History is the best teacher of all. Take a moment here and review some of the early warnings Americans heard and ignored about a coming market collapse and recession, beginning back in 2000 until the fateful 2008 Wall Street credit meltdown:
2000 to 2005, early prediction of ‘biggest bubble in history’
Fed governor Ed Gramlich was warning Fed chairman Alan Greenspan as early as 2000 about subprime problems. Later he wrote the book, “Subprime Mortgages: America’s Latest Boom & Bust.”
Coming out of the recession in 2004 money manager Robert Rodriguez of First Pacific Advisors told the world a meltdown was coming in the red-hot mortgage market. He began moving money out of equities, into cash.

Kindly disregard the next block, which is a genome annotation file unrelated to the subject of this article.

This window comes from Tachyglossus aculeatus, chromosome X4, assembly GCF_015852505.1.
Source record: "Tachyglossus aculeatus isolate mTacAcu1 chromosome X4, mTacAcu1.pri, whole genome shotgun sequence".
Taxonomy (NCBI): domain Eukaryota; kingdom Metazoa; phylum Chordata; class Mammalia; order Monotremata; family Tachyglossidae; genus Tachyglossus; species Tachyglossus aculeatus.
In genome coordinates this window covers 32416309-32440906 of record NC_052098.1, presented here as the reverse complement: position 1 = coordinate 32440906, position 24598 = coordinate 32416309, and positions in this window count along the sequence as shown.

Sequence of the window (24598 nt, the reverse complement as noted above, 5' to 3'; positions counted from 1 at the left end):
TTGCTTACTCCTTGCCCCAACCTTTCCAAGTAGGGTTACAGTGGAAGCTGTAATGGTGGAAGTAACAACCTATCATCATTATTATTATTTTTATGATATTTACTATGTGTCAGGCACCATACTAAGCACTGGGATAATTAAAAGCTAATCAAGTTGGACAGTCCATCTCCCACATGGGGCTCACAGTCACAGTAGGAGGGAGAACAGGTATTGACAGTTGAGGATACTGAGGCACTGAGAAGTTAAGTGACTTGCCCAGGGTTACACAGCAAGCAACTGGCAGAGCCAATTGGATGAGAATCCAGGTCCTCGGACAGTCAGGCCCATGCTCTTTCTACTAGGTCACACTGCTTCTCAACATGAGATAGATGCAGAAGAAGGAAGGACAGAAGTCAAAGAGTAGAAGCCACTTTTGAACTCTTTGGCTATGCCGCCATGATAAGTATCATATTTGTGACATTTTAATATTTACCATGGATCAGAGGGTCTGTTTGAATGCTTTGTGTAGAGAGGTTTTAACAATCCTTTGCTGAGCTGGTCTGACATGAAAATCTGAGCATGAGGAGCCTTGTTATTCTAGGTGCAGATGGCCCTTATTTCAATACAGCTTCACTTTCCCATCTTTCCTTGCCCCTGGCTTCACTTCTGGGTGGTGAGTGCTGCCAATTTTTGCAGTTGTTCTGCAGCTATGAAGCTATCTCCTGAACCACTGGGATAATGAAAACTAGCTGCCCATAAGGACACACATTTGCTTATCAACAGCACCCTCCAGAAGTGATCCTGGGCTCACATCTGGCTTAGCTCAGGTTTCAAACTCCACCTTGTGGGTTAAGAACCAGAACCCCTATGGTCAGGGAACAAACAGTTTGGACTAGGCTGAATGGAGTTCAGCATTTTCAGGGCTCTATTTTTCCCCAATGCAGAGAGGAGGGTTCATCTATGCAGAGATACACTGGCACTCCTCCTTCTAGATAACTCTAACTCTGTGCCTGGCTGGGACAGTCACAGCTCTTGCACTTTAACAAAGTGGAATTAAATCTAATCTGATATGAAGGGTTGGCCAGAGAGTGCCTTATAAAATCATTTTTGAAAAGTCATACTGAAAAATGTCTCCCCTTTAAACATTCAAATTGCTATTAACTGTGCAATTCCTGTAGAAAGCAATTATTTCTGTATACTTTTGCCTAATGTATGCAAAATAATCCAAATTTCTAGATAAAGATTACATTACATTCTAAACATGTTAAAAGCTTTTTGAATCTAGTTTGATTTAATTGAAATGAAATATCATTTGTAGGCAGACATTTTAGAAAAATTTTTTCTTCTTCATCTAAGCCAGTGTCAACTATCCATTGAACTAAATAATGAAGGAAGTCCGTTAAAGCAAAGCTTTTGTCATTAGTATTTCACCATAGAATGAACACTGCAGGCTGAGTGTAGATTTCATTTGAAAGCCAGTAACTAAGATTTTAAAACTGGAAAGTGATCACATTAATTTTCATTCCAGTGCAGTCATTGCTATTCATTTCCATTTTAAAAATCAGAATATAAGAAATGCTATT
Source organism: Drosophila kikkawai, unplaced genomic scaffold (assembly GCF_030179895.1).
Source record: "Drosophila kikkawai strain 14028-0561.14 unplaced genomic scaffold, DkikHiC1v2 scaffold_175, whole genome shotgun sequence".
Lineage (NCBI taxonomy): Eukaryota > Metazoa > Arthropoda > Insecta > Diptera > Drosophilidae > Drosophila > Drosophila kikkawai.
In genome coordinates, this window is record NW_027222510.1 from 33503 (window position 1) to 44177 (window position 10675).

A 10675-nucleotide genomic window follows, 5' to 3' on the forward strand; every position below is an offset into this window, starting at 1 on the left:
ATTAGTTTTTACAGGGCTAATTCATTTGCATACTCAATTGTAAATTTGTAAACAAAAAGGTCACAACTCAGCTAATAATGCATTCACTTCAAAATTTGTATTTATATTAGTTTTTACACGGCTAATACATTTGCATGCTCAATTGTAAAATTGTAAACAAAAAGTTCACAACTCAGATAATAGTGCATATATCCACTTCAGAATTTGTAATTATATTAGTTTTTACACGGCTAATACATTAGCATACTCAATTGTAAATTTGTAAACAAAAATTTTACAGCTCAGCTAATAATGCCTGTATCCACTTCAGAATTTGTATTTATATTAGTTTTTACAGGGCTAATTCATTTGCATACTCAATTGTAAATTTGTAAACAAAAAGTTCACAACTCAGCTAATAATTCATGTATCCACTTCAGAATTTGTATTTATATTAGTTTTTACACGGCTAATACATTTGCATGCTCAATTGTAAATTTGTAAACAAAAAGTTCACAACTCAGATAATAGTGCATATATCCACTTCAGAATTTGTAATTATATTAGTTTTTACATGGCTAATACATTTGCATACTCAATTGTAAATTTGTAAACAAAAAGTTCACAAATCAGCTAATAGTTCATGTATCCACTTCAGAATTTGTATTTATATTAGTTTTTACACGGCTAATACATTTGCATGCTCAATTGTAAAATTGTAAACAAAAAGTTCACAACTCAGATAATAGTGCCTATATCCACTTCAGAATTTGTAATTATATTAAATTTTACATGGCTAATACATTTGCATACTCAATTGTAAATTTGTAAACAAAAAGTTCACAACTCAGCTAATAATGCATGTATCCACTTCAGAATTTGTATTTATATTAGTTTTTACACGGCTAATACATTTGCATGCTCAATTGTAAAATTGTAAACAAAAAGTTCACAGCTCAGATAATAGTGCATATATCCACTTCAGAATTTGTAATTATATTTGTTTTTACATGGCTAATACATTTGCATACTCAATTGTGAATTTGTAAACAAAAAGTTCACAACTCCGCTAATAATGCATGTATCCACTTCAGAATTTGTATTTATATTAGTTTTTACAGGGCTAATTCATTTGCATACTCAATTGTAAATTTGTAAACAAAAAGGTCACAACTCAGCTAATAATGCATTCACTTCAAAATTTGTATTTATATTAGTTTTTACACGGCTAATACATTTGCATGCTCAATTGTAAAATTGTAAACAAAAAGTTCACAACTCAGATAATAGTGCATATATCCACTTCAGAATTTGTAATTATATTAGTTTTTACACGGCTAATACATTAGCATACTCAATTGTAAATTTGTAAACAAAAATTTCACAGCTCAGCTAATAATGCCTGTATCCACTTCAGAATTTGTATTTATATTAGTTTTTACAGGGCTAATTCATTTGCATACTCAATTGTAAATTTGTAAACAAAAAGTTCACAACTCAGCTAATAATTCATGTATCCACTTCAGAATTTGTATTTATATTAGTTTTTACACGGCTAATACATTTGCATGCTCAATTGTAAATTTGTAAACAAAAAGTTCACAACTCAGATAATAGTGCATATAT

Economist Nouriel Roubini warned that housing had become a “speculative sport,” would trigger recession. Soros and others started shorting the market, made billions when it collapsed.
In mid-2005, three years before Wall Street’s meltdown, the Economist magazine ran a major cover story with this message: “The worldwide rise in house prices is the biggest bubble in history. … Rising property prices helped to prop up the world economy after the stock market bubble burst in 2000.” Values increased 75% worldwide in five short years, from $30 trillion to $70 trillion. “Never before have real house prices risen so fast, for so long, in so many countries … This is the biggest bubble in history.”
In 2006, new predictions of housing collapse, ‘full-scale rout’
Former Goldman Sachs investment banker John Talbott’s book: “Sell Now! The End of the Housing Bubble.” His statistics covered America’s top 130 metropolitan areas. The top 40 were facing an average 47.2% decline.